I asked my classmates to explain themselves when they had a perspective I fundamentally did not agree with. When interactions over email were tense and assignments were missed, I worked hard to not jump to conclusions, but to offer support instead. And the biggest challenge, when I failed to meet an expectation I had set for myself, be it grades or recruiting, I had to remind myself that it was OK. In learning to allow grace to enter my leadership characteristics, I am realizing grace doesn’t mean allowing for mediocrity. Grace allows for the imperfection of the human experience. It allows for the margin of error that all of us are guilty of in our interactions, our beliefs, our work and our relationships.

The next characteristic that I’ve worked hard to develop is that of authenticity. As an individual, I consider myself to be authentic and genuine. But the learning for me from this past year has been around allowing myself to act more authentically as myself in leadership roles. I firmly believe that the best execution of leadership can only occur when you bring your full self to your task.

In this space, you improve creativity, drive for success, and build a more welcoming environment. In my role as co-president of the Design & Innovation Club, I have been asking myself how, (if I’ve been thinking constantly of racial justice this summer) I can integrate what I’m consumed with mentally with the work I do daily.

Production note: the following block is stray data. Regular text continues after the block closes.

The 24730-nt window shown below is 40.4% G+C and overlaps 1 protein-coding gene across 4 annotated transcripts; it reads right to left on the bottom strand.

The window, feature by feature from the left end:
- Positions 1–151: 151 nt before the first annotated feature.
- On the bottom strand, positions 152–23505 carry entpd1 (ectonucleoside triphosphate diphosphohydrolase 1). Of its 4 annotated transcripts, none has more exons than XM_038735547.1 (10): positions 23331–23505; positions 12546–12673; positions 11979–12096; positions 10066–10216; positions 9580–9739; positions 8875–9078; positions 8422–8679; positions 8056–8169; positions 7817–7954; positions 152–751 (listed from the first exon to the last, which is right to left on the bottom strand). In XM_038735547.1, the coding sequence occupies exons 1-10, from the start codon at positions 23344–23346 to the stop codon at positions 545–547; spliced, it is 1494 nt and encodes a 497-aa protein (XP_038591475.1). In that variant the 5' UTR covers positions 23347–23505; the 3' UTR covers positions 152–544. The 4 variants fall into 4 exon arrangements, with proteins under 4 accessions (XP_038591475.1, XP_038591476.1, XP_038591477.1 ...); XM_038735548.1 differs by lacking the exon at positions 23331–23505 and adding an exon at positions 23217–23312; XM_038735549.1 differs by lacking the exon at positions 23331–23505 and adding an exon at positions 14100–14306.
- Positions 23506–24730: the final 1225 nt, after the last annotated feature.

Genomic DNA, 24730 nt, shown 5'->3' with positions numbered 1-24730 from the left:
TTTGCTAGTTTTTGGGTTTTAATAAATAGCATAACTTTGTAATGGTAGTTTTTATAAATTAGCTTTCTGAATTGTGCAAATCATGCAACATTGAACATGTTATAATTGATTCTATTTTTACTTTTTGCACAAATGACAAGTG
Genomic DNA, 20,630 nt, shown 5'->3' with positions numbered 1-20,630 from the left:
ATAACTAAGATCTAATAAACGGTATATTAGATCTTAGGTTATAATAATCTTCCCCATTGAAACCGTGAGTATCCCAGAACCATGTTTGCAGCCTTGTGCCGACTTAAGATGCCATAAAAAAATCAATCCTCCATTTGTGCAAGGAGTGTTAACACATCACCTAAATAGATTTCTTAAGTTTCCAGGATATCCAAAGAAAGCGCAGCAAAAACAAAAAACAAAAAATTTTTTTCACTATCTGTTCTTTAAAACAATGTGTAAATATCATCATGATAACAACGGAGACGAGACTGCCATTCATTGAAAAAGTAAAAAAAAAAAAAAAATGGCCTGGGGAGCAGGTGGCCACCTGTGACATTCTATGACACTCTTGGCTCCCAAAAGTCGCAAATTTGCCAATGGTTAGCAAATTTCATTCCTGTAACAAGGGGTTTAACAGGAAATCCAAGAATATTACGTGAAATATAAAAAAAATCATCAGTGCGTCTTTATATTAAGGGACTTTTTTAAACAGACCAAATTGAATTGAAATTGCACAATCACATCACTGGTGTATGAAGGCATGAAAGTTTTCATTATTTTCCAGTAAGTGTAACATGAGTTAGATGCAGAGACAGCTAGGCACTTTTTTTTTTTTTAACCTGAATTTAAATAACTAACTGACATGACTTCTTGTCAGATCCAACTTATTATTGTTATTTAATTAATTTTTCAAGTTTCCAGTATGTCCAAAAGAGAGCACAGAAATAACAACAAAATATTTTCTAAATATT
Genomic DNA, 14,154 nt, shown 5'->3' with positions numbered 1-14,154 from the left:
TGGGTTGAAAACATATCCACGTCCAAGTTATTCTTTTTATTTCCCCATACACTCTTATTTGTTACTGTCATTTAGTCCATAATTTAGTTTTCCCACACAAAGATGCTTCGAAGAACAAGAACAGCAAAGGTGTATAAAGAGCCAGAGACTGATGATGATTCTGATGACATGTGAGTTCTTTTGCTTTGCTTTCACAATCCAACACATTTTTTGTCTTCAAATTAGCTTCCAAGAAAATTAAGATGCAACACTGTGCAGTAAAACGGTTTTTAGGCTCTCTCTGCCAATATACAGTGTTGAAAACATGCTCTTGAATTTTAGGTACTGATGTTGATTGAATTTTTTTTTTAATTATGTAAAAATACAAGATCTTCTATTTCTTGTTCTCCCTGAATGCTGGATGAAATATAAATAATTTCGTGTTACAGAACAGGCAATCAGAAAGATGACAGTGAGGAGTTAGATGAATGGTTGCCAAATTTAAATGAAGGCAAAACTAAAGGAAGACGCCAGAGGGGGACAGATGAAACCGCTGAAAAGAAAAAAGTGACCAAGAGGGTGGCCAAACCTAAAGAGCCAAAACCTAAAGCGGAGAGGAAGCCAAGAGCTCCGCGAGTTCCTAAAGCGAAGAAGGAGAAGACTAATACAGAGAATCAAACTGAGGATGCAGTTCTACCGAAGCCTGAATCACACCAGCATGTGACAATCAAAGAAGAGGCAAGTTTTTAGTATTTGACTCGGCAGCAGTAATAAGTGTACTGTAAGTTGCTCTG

Together with my peers, we planned a session to talk about the intersection of race and design thinking and how our technology products can be designed with more inclusion in mind. One of the speakers at the spring Design Summit spoke exclusively on the topic of designing with accessibility in mind. This intersection of what I care about as a human, with what I do as a leader, has been critical in surfacing a more engaged, engaging and motivated community member.

I’ve had the great fortune of being able to act as a leader at Fuqua, in both formal and informal settings. While I pride myself in giving back to my community first, I also take great pleasure in watching my own leadership development process. I take pleasure in the knowledge that the experience I have today will shape me into the leader I will become tomorrow. And, with the lessons I learn here at Fuqua, commitment to my leadership philosophy and strong doses of authenticity and grace, I hope I can be the leader my communities deserve in the future.